Pallets may appear to be the same from a distance: stacks and stacks of wooden structures with hollow centers and the occasional brown stain. A close inspection reveals that no two pallets are alike.
As a result, it is critical to understand their distinctions to properly manage the logistics of your transportation. Here are three different types of pallets:
These pallets are distinguished by their four-way entry, which allows forklifts (front loaders or pallet jacks) to access them from all four sides. Block pallets are strong and sturdy.
They are typically made of four to twelve cylindrical wooden posts to secure the top deck boards and can be made of wood, plastic, or plywood.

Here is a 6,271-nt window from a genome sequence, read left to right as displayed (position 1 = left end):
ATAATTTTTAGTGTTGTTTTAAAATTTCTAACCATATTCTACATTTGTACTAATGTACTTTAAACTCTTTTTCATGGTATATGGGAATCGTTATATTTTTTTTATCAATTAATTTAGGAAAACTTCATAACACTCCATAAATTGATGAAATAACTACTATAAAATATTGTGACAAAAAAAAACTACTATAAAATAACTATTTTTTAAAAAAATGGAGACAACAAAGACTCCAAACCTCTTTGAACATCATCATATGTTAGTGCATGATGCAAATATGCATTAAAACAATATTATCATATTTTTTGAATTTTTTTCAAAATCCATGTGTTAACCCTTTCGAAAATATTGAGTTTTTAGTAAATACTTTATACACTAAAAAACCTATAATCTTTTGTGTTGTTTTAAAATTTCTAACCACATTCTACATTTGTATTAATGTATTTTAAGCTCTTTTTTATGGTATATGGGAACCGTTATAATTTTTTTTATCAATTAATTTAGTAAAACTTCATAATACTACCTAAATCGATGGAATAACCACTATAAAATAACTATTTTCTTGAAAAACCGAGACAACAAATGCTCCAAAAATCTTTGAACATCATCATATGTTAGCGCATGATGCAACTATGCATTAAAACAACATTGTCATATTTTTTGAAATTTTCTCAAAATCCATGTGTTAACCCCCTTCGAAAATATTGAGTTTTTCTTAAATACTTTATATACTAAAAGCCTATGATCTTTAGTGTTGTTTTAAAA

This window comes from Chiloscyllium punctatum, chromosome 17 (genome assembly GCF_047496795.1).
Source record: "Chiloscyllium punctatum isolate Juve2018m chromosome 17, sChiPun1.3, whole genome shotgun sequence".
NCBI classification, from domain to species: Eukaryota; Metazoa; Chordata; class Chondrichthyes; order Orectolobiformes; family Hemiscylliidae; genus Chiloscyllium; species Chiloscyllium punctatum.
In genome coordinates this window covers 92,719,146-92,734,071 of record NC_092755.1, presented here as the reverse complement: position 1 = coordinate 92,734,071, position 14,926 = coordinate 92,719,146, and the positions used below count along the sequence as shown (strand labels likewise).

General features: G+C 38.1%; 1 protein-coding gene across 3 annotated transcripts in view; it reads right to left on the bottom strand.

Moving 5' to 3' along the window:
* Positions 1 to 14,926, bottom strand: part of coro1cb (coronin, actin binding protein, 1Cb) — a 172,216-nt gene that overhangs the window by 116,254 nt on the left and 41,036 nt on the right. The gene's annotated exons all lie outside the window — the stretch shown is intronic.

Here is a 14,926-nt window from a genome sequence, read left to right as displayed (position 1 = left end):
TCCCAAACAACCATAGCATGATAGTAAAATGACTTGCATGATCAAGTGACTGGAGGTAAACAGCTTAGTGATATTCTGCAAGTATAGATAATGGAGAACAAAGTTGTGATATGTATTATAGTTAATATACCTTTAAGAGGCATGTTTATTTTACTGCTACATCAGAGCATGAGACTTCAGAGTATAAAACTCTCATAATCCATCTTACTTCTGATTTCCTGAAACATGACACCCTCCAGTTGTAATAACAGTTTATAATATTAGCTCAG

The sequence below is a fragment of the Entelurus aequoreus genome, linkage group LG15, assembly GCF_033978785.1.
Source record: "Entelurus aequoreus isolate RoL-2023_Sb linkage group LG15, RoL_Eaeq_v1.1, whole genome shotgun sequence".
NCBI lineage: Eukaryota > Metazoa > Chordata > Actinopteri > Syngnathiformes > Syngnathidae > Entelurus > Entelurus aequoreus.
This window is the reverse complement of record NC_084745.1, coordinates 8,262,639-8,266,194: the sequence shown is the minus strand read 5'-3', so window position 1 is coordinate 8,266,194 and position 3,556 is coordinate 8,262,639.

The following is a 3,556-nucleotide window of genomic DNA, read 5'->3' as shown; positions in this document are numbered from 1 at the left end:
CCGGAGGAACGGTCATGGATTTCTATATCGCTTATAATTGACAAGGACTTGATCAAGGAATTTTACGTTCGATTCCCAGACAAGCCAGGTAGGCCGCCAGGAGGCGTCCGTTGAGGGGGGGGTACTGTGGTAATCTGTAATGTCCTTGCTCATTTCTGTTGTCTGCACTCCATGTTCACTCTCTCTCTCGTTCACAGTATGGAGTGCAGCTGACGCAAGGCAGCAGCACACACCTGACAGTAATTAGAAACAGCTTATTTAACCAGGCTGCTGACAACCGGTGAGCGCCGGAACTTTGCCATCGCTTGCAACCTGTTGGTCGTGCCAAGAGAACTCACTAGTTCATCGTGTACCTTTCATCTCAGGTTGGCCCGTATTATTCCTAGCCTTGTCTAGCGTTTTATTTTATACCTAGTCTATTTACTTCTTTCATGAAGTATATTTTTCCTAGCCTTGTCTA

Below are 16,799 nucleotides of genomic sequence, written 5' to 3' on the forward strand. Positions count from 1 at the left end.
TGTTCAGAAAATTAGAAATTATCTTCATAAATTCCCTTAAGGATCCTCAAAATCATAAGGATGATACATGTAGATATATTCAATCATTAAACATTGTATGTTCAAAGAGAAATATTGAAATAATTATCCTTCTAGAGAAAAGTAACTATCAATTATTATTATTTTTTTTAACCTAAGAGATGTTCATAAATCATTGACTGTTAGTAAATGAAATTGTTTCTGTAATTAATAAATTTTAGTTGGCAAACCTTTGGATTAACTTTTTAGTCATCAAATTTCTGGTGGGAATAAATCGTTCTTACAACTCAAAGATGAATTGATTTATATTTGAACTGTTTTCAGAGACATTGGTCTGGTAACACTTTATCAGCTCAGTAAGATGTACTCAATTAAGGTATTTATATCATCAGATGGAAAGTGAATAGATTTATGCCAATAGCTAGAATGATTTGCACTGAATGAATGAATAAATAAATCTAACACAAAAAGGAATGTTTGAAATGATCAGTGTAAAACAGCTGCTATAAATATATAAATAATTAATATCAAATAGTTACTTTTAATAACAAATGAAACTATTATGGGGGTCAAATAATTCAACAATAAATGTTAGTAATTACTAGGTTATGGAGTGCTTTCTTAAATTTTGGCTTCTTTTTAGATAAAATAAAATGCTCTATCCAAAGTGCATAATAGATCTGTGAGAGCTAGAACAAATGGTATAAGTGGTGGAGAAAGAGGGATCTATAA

Block pallets can be purchased with or without bottom deck boards and in a variety of configurations. To improve handling efficiency, this design incorporates both perpendicular and parallel stringers between the blocks and deck.
The surface of solid deck pallets is made up of a single large piece of wood without gaps.
Many customers may find these pallets visually pleasing or easy to clean and transport. They also make it simple to transport or store smaller items, which would otherwise fall through the cracks with other types of pallets.
Two-way stringer pallets get their name from the stringers, which are the solid boards that run between the top and bottom deck boards. These boards are used to support the load of the pallet. Only two sides of the two-way pallet allow fork entry.
On the other hand, four-way stringer pallets are the same as two-way pallets, but they allow access on all four sides. There are two types of four-way stringer pallets: those with notched stringers and those with block designs.